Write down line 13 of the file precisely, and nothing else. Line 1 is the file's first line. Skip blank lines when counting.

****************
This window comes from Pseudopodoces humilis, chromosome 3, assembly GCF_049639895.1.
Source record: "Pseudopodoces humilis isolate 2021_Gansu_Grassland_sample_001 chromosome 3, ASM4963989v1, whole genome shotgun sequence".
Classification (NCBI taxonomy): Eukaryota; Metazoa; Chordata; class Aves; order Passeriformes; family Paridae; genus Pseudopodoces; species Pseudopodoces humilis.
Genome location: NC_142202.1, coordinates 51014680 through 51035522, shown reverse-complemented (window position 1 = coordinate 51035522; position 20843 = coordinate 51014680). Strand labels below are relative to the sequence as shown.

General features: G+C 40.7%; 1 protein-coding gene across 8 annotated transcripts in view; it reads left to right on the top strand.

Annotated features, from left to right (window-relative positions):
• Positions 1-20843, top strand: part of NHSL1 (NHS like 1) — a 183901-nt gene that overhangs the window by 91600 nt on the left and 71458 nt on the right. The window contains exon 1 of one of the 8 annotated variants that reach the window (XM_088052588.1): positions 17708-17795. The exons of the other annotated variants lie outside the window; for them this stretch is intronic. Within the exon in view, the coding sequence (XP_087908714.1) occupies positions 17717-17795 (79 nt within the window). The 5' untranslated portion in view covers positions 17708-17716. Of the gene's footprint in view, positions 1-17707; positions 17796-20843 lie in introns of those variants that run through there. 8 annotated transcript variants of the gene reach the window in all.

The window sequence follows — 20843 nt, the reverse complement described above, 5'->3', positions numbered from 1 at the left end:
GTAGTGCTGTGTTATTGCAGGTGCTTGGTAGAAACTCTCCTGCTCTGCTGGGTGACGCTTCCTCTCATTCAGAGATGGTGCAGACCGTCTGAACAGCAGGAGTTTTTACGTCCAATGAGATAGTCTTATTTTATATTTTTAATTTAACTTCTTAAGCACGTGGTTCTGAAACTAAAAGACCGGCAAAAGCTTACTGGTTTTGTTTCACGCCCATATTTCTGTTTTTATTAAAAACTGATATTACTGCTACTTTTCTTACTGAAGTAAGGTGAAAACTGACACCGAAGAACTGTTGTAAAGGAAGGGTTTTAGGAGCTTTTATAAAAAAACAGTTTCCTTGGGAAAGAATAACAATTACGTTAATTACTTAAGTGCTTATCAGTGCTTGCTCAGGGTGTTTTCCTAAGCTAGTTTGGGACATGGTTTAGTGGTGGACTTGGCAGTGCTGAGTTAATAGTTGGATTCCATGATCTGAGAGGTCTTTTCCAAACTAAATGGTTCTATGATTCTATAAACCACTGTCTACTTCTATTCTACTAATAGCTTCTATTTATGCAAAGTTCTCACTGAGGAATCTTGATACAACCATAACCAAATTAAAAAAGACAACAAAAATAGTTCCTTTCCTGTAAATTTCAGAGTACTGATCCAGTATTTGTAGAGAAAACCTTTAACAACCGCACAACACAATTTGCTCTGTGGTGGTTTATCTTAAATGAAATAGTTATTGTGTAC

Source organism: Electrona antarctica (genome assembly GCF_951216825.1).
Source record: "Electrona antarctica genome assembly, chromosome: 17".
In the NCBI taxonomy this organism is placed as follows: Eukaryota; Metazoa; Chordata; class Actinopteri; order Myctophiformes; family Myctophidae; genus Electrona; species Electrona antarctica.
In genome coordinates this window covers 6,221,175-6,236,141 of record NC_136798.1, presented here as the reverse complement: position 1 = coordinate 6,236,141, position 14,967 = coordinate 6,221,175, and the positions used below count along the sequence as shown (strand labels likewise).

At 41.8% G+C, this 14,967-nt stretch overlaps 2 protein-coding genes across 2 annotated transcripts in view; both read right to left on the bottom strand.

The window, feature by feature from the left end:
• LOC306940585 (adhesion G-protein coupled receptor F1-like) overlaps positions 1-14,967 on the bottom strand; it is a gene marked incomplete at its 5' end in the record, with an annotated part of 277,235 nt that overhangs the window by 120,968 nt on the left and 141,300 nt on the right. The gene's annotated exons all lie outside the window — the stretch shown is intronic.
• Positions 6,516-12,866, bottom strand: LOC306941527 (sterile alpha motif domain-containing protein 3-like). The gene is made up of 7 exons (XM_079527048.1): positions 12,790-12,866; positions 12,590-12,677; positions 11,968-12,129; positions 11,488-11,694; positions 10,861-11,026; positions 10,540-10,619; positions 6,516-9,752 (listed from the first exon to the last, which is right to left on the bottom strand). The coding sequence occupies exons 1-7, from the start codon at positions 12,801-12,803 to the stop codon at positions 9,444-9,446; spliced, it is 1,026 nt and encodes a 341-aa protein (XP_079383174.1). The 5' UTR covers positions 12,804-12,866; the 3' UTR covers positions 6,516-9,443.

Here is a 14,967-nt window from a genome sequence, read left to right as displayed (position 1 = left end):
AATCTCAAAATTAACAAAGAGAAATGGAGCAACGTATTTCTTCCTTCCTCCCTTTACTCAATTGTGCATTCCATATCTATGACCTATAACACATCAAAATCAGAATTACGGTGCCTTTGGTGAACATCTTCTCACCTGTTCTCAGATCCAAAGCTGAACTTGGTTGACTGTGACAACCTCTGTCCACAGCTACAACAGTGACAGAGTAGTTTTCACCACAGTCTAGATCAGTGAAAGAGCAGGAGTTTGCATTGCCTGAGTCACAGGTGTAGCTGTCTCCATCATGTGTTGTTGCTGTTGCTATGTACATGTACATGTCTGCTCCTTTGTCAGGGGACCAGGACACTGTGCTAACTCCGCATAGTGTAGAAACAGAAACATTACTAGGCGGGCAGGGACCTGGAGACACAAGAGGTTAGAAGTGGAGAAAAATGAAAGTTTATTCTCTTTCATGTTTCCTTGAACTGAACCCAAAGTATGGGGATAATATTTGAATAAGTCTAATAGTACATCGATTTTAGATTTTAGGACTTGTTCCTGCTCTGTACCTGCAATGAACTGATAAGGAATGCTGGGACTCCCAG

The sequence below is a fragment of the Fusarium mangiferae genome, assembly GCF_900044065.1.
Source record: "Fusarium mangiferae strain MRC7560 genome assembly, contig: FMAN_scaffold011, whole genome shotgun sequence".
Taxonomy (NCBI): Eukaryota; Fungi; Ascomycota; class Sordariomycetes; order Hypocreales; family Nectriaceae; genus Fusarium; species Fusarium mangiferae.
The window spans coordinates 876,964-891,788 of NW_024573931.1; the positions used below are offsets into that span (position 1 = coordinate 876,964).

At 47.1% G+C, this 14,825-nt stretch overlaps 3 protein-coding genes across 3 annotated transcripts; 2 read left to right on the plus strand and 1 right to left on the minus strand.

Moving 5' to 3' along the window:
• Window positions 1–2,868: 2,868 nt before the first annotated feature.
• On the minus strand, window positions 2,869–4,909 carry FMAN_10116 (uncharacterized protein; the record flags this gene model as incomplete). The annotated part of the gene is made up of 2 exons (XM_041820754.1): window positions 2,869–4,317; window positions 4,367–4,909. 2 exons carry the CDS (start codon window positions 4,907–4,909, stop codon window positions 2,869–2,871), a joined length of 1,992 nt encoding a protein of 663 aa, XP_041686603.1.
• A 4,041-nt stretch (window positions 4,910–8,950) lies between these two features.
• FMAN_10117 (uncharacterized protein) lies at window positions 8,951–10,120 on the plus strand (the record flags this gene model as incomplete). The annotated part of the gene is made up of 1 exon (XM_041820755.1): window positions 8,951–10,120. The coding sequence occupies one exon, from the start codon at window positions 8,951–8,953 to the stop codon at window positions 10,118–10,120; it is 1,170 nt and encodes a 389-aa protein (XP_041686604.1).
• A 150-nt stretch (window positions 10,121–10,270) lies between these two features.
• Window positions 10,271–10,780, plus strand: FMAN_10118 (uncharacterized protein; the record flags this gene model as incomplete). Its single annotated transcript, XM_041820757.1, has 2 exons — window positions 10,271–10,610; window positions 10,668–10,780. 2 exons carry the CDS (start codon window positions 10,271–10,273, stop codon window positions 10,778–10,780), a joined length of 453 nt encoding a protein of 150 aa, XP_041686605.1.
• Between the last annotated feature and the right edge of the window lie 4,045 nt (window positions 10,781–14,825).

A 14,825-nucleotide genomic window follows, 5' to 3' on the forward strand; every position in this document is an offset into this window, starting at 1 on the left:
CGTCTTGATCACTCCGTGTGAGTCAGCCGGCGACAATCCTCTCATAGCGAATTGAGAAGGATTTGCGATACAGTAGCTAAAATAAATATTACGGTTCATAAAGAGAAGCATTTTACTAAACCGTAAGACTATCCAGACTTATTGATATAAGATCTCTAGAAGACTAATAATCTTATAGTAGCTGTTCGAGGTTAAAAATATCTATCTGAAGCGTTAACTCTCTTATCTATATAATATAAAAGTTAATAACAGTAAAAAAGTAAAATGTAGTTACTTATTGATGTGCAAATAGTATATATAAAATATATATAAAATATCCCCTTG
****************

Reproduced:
In genome coordinates this window covers 6,221,175-6,236,141 of record NC_136798.1, presented here as the reverse complement: position 1 = coordinate 6,236,141, position 14,967 = coordinate 6,221,175, and the positions used below count along the sequence as shown (strand labels likewise).